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If it walks like a duck…

Ducks! Colorful and varied, good producers, effective pest foragers, attractive. Some quack more than others – they call them Call ducks  for a reason – but many owners enjoy that sociability. Husbandry is different from that for chickens, but once you have them set up, they are no trouble. Take a look...

Orpington Chickens: A Royal Breed

Consider the Orpington Chicken Breed. It’s a general purpose breed, useful for both meat and eggs. Orpingtons are large birds, roosters weighing around 10 lbs., hens 8 lbs. Orpingtons lay brown eggs. Estimates of laying on exhibition strains vary, from 50 to 120 eggs a year. (Purely Poultry’s Buff...

Icons of the Farm: Rhode Island Red and White Chickens

The Rhode Island Red chicken is the iconic Red Rooster and Little Red Hen of folk tales. In the American Poultry Advocate of May 1912, poultry judge and breeder W. H. Card described the breed as so impressive “that the State of Rhode Island is obscured and almost hidden behind the glow, glint and glamour...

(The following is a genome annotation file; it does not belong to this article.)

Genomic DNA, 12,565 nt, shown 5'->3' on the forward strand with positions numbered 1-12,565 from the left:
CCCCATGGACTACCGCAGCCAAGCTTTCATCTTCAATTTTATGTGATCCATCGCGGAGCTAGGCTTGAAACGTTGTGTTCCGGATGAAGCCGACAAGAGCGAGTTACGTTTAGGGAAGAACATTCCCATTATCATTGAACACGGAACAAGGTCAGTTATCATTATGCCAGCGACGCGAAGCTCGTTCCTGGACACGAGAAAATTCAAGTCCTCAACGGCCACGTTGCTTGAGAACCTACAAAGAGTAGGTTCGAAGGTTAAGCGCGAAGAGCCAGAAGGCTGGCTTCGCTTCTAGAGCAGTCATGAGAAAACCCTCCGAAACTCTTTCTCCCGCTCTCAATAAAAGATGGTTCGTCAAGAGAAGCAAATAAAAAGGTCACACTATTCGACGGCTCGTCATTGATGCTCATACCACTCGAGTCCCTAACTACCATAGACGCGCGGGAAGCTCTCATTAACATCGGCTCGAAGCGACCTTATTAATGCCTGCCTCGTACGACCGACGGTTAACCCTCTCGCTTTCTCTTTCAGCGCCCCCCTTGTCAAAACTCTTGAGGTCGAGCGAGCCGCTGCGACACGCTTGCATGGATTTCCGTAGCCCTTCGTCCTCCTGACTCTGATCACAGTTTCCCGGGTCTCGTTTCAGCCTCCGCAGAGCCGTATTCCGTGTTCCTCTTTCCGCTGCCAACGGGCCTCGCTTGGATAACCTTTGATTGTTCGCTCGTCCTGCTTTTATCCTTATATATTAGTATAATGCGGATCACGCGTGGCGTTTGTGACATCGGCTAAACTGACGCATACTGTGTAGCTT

Rhode Island Red chickens: The state bird

Rhode Island Reds remain one of the most popular breeds, for small and for commercial laying flocks. The Rhode Island Red is the official bird of the state of Rhode Island. John Crowther, described in Willis Grant Johnson and George O. Brown’s 1912 edition of Harrison Weir’s The Poultry Book as “a...

Plymouth Rocks: Rock-solid American chickens

It’s the first chicken breed listed in the American Poultry Association Standard: Plymouth Rock. The barred variety, meaning the alternating dark and light lines on the feathers, was the first recognized in the 1874 original and remains the best known. You’ll often hear them called simply Barred...

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